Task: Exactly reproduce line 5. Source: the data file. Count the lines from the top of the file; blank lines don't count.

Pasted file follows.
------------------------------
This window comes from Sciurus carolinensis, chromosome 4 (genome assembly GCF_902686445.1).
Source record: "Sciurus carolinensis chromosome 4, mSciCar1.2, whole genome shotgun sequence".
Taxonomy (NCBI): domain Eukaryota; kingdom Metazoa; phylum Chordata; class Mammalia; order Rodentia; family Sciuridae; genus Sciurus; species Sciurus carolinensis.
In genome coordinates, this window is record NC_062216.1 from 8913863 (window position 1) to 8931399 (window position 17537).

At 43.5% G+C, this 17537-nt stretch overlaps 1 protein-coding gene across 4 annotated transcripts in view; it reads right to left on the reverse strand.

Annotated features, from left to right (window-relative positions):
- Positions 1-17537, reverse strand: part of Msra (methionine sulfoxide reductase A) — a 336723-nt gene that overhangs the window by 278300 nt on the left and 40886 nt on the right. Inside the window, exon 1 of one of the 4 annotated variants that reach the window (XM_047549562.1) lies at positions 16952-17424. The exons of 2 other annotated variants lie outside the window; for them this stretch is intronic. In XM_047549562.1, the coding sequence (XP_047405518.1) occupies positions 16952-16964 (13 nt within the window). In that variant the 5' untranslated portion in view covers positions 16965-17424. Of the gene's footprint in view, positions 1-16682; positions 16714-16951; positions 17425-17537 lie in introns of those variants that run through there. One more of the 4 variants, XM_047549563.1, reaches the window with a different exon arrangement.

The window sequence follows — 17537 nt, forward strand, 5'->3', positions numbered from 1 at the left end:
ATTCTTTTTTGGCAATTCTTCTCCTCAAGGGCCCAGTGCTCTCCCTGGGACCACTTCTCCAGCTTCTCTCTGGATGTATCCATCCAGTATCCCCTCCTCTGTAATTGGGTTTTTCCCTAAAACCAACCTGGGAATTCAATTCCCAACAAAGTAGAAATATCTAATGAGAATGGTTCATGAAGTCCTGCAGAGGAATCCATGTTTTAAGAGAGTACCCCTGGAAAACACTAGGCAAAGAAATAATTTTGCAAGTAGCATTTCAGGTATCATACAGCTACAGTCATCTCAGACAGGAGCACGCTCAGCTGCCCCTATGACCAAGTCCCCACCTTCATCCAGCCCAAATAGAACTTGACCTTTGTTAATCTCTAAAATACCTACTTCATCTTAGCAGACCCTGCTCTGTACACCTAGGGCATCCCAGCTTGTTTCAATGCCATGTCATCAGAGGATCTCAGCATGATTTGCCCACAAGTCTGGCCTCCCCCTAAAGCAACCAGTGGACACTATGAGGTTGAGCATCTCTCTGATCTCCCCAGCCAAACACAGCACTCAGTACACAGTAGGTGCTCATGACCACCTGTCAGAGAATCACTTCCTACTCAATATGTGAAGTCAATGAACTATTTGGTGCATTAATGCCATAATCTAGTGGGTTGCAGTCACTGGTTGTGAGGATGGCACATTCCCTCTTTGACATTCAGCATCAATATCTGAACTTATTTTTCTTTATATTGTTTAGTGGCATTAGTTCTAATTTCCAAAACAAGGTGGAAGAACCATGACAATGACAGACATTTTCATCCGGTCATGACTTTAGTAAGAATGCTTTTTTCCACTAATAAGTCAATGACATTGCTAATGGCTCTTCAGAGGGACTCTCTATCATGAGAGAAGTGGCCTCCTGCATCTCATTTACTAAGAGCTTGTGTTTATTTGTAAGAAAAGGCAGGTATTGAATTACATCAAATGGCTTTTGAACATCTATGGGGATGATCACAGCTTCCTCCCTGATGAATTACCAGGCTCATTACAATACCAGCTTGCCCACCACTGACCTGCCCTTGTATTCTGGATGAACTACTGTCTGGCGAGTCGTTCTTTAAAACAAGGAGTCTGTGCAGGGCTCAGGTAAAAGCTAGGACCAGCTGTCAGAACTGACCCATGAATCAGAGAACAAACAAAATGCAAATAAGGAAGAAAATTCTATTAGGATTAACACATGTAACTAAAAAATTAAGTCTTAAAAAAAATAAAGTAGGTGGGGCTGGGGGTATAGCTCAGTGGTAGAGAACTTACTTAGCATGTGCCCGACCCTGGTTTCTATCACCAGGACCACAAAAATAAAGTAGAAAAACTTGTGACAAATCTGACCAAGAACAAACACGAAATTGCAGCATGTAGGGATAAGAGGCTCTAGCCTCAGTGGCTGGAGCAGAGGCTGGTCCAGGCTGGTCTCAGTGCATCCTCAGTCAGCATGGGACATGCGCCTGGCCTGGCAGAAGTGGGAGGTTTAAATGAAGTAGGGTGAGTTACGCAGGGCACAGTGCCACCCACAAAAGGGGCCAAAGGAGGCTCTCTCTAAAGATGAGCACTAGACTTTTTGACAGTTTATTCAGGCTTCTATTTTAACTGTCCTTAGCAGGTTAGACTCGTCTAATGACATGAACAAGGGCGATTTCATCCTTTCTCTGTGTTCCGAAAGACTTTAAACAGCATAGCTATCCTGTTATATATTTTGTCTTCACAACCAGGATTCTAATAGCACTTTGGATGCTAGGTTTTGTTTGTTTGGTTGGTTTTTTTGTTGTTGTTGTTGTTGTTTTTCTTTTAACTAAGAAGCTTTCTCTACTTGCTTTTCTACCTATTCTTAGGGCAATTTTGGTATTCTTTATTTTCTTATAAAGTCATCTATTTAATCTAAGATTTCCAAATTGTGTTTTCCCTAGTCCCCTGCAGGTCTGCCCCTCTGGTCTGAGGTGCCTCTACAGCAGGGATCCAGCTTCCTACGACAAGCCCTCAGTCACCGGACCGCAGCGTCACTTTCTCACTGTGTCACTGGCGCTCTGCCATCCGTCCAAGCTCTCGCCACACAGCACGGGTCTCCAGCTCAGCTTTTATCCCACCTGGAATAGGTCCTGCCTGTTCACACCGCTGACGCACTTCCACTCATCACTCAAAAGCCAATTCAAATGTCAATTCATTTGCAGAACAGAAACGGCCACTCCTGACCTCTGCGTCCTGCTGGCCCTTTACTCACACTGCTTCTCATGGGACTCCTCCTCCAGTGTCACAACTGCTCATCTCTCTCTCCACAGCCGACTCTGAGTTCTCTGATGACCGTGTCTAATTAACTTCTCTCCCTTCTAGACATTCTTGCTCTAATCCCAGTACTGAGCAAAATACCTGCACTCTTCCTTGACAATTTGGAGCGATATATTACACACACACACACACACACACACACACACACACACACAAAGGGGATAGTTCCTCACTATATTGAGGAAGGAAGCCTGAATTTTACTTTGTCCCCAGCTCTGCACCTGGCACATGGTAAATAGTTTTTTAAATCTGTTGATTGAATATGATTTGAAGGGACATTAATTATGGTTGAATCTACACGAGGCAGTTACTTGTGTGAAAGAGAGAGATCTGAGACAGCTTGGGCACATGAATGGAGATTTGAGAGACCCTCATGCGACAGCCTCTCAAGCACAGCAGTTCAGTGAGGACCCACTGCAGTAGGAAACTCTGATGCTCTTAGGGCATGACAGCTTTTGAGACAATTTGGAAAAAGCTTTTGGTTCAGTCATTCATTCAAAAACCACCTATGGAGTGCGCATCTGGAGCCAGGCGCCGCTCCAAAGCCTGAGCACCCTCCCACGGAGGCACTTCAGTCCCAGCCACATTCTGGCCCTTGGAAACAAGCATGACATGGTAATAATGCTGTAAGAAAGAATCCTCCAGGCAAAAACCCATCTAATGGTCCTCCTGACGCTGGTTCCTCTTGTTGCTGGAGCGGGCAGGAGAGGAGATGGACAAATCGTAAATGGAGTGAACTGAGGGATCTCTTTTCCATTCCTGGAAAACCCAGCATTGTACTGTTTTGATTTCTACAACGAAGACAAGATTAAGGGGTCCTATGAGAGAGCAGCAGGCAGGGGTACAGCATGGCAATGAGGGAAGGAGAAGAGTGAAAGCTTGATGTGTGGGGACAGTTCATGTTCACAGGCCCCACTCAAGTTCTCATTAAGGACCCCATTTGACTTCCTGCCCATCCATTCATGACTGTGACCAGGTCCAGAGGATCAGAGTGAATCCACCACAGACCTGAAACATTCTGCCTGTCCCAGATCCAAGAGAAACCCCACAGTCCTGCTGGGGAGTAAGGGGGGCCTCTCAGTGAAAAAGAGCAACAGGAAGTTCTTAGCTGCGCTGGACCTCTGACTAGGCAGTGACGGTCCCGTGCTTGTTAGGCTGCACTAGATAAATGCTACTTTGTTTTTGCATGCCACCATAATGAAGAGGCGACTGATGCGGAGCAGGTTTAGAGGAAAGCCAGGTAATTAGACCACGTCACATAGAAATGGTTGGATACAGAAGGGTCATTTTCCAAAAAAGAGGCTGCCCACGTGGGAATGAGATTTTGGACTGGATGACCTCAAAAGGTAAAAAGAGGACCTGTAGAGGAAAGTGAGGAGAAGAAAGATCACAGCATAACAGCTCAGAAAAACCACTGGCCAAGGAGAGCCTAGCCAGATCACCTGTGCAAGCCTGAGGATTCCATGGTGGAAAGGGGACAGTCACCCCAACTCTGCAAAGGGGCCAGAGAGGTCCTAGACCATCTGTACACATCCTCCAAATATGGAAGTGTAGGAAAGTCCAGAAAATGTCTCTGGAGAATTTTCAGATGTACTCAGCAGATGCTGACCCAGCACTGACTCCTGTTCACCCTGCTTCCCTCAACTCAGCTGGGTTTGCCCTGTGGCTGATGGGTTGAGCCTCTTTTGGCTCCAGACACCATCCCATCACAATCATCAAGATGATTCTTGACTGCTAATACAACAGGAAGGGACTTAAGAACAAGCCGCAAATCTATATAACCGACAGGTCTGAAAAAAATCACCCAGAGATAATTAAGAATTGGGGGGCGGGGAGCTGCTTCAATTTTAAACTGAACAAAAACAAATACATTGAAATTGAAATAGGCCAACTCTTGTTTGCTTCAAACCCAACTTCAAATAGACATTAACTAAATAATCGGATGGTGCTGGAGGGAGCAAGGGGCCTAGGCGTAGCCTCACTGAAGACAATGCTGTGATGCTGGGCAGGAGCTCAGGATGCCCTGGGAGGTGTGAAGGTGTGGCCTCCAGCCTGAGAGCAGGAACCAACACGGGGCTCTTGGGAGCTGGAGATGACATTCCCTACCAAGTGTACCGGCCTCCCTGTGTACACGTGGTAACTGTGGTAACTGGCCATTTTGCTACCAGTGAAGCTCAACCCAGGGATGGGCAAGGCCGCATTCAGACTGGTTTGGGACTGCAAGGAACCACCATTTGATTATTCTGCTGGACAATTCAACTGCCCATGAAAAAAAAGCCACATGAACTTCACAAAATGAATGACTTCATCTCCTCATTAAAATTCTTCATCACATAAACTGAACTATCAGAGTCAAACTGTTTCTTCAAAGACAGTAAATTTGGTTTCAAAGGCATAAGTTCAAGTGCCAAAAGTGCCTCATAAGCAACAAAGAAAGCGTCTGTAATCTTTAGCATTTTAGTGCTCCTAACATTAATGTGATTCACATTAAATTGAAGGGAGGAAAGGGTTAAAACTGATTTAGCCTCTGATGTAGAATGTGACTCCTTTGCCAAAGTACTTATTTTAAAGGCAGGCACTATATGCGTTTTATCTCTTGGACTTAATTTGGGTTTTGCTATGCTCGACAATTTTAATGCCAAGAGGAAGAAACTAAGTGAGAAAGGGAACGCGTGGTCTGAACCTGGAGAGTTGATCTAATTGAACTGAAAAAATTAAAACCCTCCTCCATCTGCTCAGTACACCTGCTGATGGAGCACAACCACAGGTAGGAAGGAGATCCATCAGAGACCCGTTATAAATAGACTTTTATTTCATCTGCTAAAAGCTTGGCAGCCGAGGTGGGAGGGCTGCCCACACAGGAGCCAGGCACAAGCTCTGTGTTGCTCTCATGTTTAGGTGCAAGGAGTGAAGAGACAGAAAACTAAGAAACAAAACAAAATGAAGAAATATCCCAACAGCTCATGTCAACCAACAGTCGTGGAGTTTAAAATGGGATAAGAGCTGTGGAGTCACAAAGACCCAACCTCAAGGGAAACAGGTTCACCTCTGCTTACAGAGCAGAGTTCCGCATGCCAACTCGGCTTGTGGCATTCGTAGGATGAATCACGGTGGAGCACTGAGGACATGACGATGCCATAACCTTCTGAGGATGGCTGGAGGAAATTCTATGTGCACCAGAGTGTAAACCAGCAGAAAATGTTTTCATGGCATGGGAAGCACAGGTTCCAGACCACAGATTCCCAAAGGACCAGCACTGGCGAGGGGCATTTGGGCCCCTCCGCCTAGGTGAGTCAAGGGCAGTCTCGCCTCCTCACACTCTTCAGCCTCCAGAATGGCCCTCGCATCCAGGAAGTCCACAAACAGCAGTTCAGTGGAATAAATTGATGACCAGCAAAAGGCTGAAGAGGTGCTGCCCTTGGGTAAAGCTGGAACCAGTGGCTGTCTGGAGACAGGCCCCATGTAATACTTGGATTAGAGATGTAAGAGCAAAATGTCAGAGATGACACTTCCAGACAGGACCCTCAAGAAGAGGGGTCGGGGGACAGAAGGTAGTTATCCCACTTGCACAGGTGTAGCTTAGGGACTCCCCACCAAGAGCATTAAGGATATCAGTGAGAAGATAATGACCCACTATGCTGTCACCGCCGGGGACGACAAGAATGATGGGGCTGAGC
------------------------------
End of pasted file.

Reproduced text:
At 43.5% G+C, this 17537-nt stretch overlaps 1 protein-coding gene across 4 annotated transcripts in view; it reads right to left on the reverse strand.